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Self Evaluations for Elders and Deacons



According to our Confession of Faith:

“A local church, gathered and fully organized according to the mind of Christ, consists of officers and members. The officers appointed by Christ are overseers or elders, and deacons. They are to be chosen and set apart by the church called and gathered in this way, for the distinctive purpose of administering ordinances and for carrying out any other power or duty Christ entrusts them with or calls them to. This pattern is to be continued to the end of the age.”1
“Christ has appointed the way to call someone prepared and gifted by the Holy Spirit to the office of overseer or elder in a church. He must be chosen by the collective vote of the church itself. He must then be solemnly set apart by fasting and prayer. The body of elders of the church must lay hands on him if there are any already in place. A deacon must be chosen by the same kind of vote and set apart by prayer and laying on of hands as well.”2

The roles of elders and deacons represent distinct yet equally high callings, each demanding exceptional character and unwavering commitment to Christ and His church. Elders, as spiritual overseers, are called to shepherd, and manage the flock with wisdom, teach sound doctrine, offer pastoral care, and model godly living at the highest level. On the other hand, deacons serve an equally crucial, yet more practical role under the leadership of the elders, focusing on service and administration to address the physical and logistical needs of the church community. While the elder's role is primarily one of leadership, teaching, and direction, the deacon's role is one of service and support, both underpinned by a character that is above reproach, demonstrating the transformative power of the gospel in their lives. Both roles, therefore, are vital to the church's health and mission, reflecting a divine calling to serve God's people with humility, integrity, and love, each according to the distinct capacities and responsibilities God has ordained. The qualifications expected in these offices are not something unique to them but expected of all believers, and although not a call to perfection, these qualities are to be clearly exemplary in these men. Together, they set standards for the congregation so people can follow them as they follow Christ.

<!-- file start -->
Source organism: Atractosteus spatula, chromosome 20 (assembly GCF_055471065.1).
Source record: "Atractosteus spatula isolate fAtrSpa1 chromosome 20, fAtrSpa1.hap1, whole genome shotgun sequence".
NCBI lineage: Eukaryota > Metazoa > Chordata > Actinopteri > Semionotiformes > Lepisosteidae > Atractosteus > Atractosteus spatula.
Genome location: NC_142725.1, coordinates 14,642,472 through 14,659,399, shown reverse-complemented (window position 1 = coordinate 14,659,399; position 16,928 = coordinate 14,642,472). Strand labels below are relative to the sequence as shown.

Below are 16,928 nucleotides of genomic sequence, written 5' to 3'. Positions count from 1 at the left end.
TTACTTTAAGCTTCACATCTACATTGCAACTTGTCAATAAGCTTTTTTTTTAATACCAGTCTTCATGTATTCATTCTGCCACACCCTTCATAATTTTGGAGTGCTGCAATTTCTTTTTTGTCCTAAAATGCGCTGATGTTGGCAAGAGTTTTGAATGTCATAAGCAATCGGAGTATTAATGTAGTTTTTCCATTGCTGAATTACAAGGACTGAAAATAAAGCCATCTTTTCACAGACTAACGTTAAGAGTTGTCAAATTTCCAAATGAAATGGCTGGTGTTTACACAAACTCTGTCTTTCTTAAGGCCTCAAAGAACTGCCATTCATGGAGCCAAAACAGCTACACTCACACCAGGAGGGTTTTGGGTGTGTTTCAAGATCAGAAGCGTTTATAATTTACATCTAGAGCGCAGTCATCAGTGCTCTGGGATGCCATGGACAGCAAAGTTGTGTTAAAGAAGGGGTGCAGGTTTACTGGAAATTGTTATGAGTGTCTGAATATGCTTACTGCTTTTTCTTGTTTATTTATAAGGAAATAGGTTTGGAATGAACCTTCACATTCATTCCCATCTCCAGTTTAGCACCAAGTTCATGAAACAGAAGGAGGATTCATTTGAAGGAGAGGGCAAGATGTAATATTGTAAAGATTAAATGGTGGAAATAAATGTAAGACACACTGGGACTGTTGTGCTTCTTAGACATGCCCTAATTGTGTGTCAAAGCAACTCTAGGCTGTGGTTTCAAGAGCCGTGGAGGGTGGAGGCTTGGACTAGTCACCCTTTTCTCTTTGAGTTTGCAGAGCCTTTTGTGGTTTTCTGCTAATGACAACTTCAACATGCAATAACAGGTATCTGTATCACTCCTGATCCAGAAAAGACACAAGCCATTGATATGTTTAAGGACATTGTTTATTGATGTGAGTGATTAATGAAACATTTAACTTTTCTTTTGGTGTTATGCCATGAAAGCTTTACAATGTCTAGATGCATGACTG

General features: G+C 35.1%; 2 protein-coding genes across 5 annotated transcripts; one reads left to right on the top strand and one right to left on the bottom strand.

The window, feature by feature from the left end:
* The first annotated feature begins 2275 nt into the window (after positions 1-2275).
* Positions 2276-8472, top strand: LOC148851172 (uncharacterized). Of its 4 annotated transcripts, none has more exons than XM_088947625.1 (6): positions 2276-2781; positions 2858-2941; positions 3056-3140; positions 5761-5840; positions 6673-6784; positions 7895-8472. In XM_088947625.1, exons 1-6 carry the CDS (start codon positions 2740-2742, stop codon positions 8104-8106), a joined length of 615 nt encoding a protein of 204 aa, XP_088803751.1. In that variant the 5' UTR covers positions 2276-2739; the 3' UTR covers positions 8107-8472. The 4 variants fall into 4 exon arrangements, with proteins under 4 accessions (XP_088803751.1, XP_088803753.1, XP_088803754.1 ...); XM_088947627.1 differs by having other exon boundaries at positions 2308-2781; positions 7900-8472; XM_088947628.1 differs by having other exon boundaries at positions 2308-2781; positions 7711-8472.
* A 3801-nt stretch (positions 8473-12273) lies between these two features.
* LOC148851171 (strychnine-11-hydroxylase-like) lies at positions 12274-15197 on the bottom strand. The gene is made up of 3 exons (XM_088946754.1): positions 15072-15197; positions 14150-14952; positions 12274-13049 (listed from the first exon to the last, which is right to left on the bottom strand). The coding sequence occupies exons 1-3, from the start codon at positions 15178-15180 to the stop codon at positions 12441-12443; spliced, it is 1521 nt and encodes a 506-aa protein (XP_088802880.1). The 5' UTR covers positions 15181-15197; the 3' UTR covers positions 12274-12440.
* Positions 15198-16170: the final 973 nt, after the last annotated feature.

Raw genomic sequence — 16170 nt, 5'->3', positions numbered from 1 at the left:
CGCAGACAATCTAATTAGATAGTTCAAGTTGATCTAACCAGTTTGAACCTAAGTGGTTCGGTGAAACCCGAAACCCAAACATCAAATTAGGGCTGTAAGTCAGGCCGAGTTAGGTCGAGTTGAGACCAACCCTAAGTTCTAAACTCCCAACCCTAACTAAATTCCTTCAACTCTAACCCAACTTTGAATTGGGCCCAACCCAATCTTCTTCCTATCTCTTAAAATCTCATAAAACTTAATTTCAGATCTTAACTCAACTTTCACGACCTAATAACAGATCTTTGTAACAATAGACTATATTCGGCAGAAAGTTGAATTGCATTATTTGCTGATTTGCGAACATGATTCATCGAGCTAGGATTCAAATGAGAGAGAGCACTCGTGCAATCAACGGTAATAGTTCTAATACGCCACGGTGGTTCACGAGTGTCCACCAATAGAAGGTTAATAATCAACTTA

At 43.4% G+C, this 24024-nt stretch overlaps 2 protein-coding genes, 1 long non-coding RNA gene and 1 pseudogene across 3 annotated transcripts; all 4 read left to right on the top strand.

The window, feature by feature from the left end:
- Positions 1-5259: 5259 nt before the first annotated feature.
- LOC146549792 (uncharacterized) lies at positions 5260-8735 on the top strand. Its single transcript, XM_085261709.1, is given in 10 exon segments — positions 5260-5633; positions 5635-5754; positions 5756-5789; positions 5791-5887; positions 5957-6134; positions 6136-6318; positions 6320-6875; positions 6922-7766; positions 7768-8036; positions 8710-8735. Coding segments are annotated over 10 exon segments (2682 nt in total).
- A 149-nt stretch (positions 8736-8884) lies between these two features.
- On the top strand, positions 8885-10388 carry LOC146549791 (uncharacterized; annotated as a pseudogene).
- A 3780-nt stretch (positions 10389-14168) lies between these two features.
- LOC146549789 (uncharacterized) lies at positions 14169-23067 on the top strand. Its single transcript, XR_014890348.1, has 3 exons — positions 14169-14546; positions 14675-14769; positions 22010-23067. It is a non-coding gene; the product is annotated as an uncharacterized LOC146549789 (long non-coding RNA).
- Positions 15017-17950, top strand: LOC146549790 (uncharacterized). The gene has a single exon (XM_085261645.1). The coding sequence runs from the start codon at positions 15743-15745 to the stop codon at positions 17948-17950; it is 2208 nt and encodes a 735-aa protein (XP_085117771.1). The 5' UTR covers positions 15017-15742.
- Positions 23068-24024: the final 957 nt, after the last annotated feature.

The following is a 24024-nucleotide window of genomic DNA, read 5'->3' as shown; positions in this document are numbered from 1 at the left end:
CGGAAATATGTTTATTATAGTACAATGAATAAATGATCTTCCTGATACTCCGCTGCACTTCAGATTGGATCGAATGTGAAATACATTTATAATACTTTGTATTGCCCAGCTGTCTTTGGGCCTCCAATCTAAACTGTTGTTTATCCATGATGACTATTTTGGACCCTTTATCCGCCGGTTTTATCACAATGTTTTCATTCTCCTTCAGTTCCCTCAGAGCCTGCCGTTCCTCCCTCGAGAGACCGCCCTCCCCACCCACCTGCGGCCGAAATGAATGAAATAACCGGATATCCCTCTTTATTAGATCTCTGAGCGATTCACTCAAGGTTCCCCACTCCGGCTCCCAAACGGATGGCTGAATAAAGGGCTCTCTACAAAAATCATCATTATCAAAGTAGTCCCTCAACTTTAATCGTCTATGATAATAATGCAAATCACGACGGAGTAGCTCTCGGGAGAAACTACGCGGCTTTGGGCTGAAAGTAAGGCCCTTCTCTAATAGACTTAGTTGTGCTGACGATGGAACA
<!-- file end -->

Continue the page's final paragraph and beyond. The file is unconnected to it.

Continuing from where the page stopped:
As a church nominates such candidates, it has to prayerfully consider the qualifications necessary for such a person, and a prospective elder or deacon might prayerfully think through their current walk as a believer asking God if they are ready for such a service. In some cases, there is a sense of calling, but a need for time to develop and grow. Consider each of the areas described in the New Testament as you recommend, or are recommended:


Self Evaluation for Elders

These questions, grounded in Scripture, are designed to help prospective elders prayerfully and honestly evaluate their lives against the biblical criteria for leadership, fostering a process of self-examination and growth toward the high calling of leadership. When considering the role of an elder, it is essential to align one's qualifications and character with the biblical standards outlined in the New Testament, particularly in the pastoral epistles of 1 Timothy and Titus. Below are the standards for eldership each accompanied by its biblical basis, and accompanied by questions for self-reflection: